NY, NJ Hotspot for Deadly Superbug Fungus
NEW YORK (CBS) A "superbug" fungus is emerging as a new menace in U.S. hospitals, mostly in New York and New Jersey.
First identified in Japan in 2009, the fungus has spread to more than a dozen countries around the globe. The oldest of the 66 cases reported in the U.S. dates back to 2013, but most were reported in the last year.
On Tuesday, state health officials provided new details about the 44 cases in New York. Aside from one case in Rochester, all were in New York City, at 15 hospitals and a doctor's office. No site has had more than six cases.
Seventeen New York patients died, but state officials said everyone infected had other illnesses and the fungus was not necessarily the cause of death.
New Jersey has had 15 cases, Illinois, 4, and there's been one case in Indiana, Maryland and Massachusetts, according to the CDC.
The fungus called Candida auris is a harmful form of yeast. Scientists say it can be hard to identify with standard lab tests. U.S. health officials sounded alarms last year because two of the three kinds of commonly used antifungal drugs have little effect.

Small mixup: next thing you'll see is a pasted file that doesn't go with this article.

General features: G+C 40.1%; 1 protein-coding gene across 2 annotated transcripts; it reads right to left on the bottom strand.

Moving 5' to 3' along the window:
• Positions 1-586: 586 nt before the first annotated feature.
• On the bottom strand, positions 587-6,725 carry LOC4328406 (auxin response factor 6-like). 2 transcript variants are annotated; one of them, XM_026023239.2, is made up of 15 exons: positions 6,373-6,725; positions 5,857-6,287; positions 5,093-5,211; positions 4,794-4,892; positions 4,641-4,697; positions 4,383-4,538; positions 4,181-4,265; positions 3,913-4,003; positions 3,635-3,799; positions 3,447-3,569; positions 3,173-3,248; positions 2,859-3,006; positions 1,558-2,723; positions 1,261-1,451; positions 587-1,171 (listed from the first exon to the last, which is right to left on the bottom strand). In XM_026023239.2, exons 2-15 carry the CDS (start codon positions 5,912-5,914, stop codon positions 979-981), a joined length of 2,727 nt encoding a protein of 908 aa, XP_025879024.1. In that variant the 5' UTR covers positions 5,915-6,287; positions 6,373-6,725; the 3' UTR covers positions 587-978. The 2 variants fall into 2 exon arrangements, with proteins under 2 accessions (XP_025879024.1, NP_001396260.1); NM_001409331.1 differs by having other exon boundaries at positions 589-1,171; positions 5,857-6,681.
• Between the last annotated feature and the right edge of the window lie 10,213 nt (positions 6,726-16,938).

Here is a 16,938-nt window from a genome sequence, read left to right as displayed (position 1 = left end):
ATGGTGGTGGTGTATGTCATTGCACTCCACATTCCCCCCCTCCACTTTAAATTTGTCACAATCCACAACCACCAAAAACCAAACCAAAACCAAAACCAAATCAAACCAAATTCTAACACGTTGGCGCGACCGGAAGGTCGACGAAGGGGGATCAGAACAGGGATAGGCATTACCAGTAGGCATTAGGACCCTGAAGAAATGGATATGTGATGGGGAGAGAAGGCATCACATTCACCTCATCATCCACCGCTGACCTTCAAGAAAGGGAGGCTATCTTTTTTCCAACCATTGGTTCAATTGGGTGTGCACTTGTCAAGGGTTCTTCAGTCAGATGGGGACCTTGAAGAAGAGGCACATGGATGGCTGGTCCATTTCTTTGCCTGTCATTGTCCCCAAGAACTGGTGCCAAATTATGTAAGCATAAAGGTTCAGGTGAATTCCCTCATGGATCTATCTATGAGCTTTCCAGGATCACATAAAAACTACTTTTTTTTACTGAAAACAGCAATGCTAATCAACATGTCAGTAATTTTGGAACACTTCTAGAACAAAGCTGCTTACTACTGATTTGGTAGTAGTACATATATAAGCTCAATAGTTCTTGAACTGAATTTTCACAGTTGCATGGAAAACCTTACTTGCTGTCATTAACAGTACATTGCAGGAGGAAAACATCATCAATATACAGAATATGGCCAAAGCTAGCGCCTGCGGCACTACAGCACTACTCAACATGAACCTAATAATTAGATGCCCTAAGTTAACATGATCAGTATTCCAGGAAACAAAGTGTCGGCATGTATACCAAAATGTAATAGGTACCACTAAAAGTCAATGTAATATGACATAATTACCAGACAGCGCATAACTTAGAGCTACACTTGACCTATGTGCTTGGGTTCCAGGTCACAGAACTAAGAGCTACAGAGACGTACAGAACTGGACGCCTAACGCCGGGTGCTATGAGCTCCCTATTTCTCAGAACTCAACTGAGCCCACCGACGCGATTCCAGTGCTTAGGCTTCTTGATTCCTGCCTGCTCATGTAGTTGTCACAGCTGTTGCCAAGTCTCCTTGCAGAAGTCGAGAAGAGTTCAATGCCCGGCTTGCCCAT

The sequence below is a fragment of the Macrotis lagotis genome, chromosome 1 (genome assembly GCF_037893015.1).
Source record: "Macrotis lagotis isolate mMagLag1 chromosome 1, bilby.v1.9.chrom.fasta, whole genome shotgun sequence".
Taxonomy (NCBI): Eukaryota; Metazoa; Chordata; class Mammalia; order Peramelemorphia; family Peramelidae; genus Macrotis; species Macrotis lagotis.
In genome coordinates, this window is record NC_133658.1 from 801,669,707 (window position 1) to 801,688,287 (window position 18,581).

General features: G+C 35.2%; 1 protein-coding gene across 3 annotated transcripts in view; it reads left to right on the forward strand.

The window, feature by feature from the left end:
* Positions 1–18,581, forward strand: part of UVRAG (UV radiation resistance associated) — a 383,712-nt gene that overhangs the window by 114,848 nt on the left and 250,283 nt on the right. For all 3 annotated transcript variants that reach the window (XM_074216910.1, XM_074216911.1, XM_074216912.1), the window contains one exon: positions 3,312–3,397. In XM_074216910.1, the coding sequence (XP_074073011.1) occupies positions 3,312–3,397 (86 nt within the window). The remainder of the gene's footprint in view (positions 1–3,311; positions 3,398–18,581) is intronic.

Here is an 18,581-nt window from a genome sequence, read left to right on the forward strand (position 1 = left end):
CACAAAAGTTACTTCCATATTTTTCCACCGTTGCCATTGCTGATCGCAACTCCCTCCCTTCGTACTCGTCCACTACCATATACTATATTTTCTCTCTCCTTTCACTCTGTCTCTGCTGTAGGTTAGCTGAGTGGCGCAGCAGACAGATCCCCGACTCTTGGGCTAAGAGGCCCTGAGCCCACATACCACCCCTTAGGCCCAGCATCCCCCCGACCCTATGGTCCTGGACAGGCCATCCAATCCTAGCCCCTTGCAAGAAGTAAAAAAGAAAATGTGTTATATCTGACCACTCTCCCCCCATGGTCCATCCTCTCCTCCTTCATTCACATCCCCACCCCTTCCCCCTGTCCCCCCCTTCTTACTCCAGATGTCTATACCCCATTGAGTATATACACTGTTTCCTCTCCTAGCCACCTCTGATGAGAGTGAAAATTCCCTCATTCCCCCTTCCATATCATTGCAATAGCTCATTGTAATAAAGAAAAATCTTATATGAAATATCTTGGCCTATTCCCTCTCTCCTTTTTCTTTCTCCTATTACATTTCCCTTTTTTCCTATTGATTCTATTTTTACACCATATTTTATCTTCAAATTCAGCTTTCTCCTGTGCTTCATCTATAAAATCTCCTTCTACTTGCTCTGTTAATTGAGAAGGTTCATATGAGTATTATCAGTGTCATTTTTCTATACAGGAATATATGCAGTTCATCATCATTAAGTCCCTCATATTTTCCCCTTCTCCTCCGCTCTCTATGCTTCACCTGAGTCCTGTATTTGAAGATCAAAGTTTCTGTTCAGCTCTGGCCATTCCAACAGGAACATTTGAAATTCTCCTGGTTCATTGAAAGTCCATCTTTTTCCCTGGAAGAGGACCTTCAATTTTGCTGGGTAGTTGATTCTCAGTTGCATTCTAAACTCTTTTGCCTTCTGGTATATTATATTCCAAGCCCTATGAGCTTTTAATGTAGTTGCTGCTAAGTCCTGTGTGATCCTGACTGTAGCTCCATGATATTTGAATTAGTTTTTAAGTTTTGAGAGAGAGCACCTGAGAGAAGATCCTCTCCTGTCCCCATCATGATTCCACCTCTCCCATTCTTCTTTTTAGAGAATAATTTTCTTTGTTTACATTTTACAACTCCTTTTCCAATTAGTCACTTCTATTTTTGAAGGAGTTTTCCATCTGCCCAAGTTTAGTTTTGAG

"It's acting like a superbug" bacteria, said Dr. Paige Armstrong of the Centers for Disease Control and Prevention.
Most vulnerable are fragile hospital patients - particularly newborns and the elderly. It tends to be diagnosed in patients after they've been in hospitals for several weeks. The fungus can infect wounds, ears and the bloodstream.
A study presented at a CDC conference this week detailed how researchers traveled to South America to help investigate an outbreak in three Colombia cities. They found the fungus on surfaces in hospital rooms and on the skin of nurses and patients -- even after patients were treated with antifungal medications.
"The organism can be spread patient to patient as well as environmental surfaces which make it unique in that regard," Dr. Neil Gaffin told CBS New York.
Gaffin is an infectious disease specialist at the Valley Hospital in Ridgewood, New Jersey -- which has not had any cases of the dangerous superbug.
The NJ Health Department says it's "working on tracking cases throughout the state to ensure appropriate control measures are taken."
Symptoms for the infection include difficulty swallowing and a burning sensation. Doctors say the superbug fungus can be difficult to treat because it's shown signs of resistance against drugs typically used to treat fungal infections.